Tag Archives: Toronto Maple Leafs

Out of Place – Wendel Clark, Chicago Blackhawks

4 Feb
1999-00 Upper Deck - Wendel Clark

1999-00 Upper Deck – Wendel Clark

The 1999-2000 season was Wendel Clark’s last ride in the NHL, and it ended as a member of the Toronto Maple Leafs and a 6-game series loss to the New Jersey Devils, which included one of the greatest ovations I’ve ever seen in his last game at the Air Canada Centre.  A lot of Leaf fans remember that one.

A lot of fans, however, don’t remember his 13-game stint with the Chicago Blackhawks earlier that season – and I think we’d probably not remember that.  Actually, let’s just forget about Quebec, the Islanders, Detroit and Tampa Bay as well, and watch this video instead:

And also this hockey card:

1990-91 Bowman - Wendel Clark

1990-91 Bowman – Wendel Clark

There, that’s better.

Newsworthy – Mikhail Grabovski’s New Contract

8 Mar

2011-12 Score - Mikhail Grabovski

So, my initial reaction on this Mikhail Grabovski signing the other day was, “great, the Leafs signed him long-term.  Pretty good player to lock up, because really, they don’t have anyone else.  Way to go, Burke.”  Then, I found out how much money they were going to pay him.  My opinion changed quickly.  This was a colossal clusterfuck of a bad contract.  $27 million over five years?  Pretty high.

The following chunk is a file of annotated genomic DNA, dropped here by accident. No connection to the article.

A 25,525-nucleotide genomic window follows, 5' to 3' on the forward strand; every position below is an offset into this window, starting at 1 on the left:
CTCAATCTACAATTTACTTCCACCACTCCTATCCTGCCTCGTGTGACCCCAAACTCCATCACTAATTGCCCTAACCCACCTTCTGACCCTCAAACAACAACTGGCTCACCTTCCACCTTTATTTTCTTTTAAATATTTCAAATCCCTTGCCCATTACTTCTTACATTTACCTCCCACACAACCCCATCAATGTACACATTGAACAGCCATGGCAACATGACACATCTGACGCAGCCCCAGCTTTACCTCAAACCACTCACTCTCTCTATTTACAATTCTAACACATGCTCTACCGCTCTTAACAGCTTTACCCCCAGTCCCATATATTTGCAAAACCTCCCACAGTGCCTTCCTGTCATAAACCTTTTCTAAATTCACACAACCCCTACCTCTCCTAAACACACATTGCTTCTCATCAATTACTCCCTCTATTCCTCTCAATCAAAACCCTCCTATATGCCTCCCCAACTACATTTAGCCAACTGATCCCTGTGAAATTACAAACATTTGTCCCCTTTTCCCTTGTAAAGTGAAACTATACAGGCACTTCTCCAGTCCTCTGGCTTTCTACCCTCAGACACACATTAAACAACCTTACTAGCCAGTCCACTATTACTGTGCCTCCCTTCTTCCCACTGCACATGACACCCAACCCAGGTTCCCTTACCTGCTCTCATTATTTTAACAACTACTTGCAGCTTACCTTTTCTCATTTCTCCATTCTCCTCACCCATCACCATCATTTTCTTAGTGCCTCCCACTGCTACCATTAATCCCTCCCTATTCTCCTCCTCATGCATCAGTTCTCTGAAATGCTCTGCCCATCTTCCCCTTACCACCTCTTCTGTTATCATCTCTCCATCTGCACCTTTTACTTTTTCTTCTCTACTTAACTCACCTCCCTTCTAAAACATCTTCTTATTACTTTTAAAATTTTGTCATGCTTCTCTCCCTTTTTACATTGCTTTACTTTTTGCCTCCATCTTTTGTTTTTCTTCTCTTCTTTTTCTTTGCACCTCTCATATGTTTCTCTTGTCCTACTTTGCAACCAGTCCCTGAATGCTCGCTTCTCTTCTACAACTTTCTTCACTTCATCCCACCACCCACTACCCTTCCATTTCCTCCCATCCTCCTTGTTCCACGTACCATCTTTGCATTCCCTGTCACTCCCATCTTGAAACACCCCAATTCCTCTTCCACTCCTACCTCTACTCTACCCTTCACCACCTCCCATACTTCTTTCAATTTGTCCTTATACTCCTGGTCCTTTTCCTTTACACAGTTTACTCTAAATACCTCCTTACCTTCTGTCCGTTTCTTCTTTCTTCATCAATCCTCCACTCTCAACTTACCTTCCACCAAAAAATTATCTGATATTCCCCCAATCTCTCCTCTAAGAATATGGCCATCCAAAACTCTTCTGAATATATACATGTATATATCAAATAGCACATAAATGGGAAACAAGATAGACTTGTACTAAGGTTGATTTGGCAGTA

It seemed like a lot of people felt the same way as I did.  I could tell this because Joe Public was saying and writing a lot of things on the radio and the internet and the Twitter.  However, unlike Joe Public, I felt like I was intelligent enough to make an informed comment rather than just venting my emotions irrationally.

So, I went to NHLNumbers.com to see if the contract made sense.  I figured going in that I’d find Grabovski’s deal was in line with comparable players in the league.  Well, that’s what I wanted to find out.  I wanted this to be a good deal for the Leafs.  I wanted it to make sense, because I wanted Joe Public to be wrong.

What I actually found was that, with a few exceptions, he’s going to be getting paid at a level above what he should.  He’s getting paid star money – and in some cases, franchise player money, when in reality he’s a very good player, not a great one, on a bad team.

Grabovski’s new contract kicks in for the 2012-13 season.  In the first year, the cap hit will be $5.5 million.  What I did was look at the 10 forwards above that cap hit, and 10 below, as well as the other two forwards with identical $5.5 million hits.  I realize that there are a ton of factors to take into consideration – player age, stage of career, when the contract was signed, length of contract, and the fact that other players on the list are not available to the Toronto Maple Leafs at this time as teams don’t give players away for nothing (see Nash, Rick and 2012, Trade Deadline).  But, there is also just the simple fact that there is a salary cap in the NHL, and comparing players based on their cap hits is completely reasonable in this money-driven environment.

Here is the list: